Minimally Invasive Mitral Valve Surgery (mini-Mitral)
The mitral valve controls blood flow between the chambers on the left side of the heart, which pumps oxygenated blood to the body. There are two main problems that can occur with the mitral valve: it can become too narrow (stenosis), or it can leak (regurgitation). Abnormal blood flow through the valve will then cause the heart to work harder, and eventually lead to heart failure. Symptoms of this include shortness of breath, light-headedness, fatigue, chest pain or palpitations.
About the surgery
Usually the sternum (breast bone) is divided to access the heart. Alternatively, minimally-invasive mitral valve surgery can be performed through a 5-10 cm horizontal incision (called minithorocotomy) on the right side of the chest, with 3 keyhole incisions around this for instruments. These incisions are shown in Figure 1. Specialised, long instruments can be used (referred to as “mini-mitral” surgery), or alternatively a surgical robot can be used (referred to as “robotic mitral valve surgery”) that gives the surgeon an excellent 3D view and precise movements.
The surgical robot that Sydney Heart & Lung Surgeons use is called the da Vinci Surgical System (Figure 2). Not everybody is suitable for minimally-invasive mitral valve surgery, so you should discuss this with your surgeon.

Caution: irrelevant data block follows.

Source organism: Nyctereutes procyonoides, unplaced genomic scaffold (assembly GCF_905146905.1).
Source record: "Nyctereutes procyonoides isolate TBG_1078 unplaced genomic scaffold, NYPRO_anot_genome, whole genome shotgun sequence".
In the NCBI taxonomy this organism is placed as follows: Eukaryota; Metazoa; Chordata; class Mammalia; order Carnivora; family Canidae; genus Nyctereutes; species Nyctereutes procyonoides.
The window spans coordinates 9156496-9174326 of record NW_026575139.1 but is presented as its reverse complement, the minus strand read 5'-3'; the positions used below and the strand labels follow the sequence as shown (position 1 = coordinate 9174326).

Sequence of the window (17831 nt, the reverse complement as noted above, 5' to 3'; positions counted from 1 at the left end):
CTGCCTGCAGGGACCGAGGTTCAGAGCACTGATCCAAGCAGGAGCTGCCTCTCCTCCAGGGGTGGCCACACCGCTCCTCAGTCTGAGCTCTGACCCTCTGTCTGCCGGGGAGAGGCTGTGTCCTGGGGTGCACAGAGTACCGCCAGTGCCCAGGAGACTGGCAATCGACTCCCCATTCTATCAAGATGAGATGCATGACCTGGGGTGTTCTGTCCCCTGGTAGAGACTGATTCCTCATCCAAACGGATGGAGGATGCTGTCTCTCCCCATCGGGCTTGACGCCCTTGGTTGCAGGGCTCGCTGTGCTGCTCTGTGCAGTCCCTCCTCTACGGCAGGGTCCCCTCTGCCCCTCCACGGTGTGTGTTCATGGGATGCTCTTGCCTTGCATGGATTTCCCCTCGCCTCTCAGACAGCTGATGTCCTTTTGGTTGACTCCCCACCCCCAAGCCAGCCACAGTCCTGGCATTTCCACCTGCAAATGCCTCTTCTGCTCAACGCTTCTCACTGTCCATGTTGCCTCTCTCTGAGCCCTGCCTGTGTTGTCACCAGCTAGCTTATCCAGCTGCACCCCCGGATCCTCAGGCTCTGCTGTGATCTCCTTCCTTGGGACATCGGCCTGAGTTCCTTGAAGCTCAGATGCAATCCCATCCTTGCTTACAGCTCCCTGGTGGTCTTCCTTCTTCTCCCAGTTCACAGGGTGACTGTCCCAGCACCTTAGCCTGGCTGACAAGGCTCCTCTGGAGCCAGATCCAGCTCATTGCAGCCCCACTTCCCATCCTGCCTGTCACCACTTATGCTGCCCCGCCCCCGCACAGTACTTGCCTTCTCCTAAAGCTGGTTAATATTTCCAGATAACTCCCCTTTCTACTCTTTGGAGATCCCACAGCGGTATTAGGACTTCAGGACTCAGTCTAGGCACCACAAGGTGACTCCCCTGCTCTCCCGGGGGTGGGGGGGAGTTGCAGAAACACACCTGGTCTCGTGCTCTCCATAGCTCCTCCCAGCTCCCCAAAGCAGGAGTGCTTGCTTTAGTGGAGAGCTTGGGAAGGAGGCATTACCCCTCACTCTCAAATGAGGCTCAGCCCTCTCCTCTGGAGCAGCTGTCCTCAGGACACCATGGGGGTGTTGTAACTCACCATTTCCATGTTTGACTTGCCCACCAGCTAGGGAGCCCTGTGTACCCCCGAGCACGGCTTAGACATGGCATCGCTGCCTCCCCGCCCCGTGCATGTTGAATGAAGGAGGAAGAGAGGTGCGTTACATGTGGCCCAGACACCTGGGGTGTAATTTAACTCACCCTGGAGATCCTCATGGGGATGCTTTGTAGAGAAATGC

Benefits of minimally invasive
The benefits of minimally-invasive mitral valve surgery:
- Smaller incisions and better cosmetic result
- Less bleeding and risk of infection
- Less pain after the operation
- Shorter hospital stay (usually 3 to 4 days)
- Faster recovery and return to work
Risks of the surgery
Minimally-invasive mitral valve surgery has similar risks to traditional open-chest mitral valve surgery, including wound infection, bleeding, kidney injury, stroke, heart attack, arrhythmias and pacemaker implantation, and possibly death. With minimally invasive surgery there is also the risk that procedure needs to be converted to the traditional open-chest method. If repair is not possible, then the valve will need to be replaced with an artificial one. This can either be a mechanical valve, or a biological one. Both have advantages and disadvantages that your surgeon will discuss with you.
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All patients should consult their cardiothoracic surgeon for specific information about their medical condition and surgery.